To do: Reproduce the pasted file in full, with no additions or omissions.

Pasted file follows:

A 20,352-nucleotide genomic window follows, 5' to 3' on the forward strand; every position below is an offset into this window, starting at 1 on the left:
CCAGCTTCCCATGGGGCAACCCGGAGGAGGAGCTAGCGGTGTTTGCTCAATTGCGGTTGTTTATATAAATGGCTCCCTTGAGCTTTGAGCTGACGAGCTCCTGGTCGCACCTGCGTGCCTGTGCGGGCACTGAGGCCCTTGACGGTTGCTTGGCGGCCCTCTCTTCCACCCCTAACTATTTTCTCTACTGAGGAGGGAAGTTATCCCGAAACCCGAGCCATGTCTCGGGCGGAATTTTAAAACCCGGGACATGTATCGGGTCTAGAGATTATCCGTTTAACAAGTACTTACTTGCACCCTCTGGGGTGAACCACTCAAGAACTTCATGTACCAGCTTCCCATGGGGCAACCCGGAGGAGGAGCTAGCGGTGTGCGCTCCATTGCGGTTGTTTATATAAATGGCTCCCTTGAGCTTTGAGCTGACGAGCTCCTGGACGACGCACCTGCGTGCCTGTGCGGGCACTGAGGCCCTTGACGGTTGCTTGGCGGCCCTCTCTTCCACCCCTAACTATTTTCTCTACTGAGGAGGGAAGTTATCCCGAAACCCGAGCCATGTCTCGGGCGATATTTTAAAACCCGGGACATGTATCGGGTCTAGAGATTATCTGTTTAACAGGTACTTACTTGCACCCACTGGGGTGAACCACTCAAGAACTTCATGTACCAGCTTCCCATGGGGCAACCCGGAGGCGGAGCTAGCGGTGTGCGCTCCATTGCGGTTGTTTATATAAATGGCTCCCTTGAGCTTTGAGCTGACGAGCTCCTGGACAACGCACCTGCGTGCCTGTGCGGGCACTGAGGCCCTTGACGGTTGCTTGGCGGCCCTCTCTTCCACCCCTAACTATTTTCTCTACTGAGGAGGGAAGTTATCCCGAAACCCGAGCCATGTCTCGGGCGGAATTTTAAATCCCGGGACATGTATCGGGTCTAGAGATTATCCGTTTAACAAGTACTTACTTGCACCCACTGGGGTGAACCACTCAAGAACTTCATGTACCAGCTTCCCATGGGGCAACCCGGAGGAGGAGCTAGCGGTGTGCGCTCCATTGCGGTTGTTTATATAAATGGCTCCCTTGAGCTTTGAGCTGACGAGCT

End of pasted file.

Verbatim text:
A 20,352-nucleotide genomic window follows, 5' to 3' on the forward strand; every position below is an offset into this window, starting at 1 on the left:
CCAGCTTCCCATGGGGCAACCCGGAGGAGGAGCTAGCGGTGTTTGCTCAATTGCGGTTGTTTATATAAATGGCTCCCTTGAGCTTTGAGCTGACGAGCTCCTGGTCGCACCTGCGTGCCTGTGCGGGCACTGAGGCCCTTGACGGTTGCTTGGCGGCCCTCTCTTCCACCCCTAACTATTTTCTCTACTGAGGAGGGAAGTTATCCCGAAACCCGAGCCATGTCTCGGGCGGAATTTTAAAACCCGGGACATGTATCGGGTCTAGAGATTATCCGTTTAACAAGTACTTACTTGCACCCTCTGGGGTGAACCACTCAAGAACTTCATGTACCAGCTTCCCATGGGGCAACCCGGAGGAGGAGCTAGCGGTGTGCGCTCCATTGCGGTTGTTTATATAAATGGCTCCCTTGAGCTTTGAGCTGACGAGCTCCTGGACGACGCACCTGCGTGCCTGTGCGGGCACTGAGGCCCTTGACGGTTGCTTGGCGGCCCTCTCTTCCACCCCTAACTATTTTCTCTACTGAGGAGGGAAGTTATCCCGAAACCCGAGCCATGTCTCGGGCGATATTTTAAAACCCGGGACATGTATCGGGTCTAGAGATTATCTGTTTAACAGGTACTTACTTGCACCCACTGGGGTGAACCACTCAAGAACTTCATGTACCAGCTTCCCATGGGGCAACCCGGAGGCGGAGCTAGCGGTGTGCGCTCCATTGCGGTTGTTTATATAAATGGCTCCCTTGAGCTTTGAGCTGACGAGCTCCTGGACAACGCACCTGCGTGCCTGTGCGGGCACTGAGGCCCTTGACGGTTGCTTGGCGGCCCTCTCTTCCACCCCTAACTATTTTCTCTACTGAGGAGGGAAGTTATCCCGAAACCCGAGCCATGTCTCGGGCGGAATTTTAAATCCCGGGACATGTATCGGGTCTAGAGATTATCCGTTTAACAAGTACTTACTTGCACCCACTGGGGTGAACCACTCAAGAACTTCATGTACCAGCTTCCCATGGGGCAACCCGGAGGAGGAGCTAGCGGTGTGCGCTCCATTGCGGTTGTTTATATAAATGGCTCCCTTGAGCTTTGAGCTGACGAGCT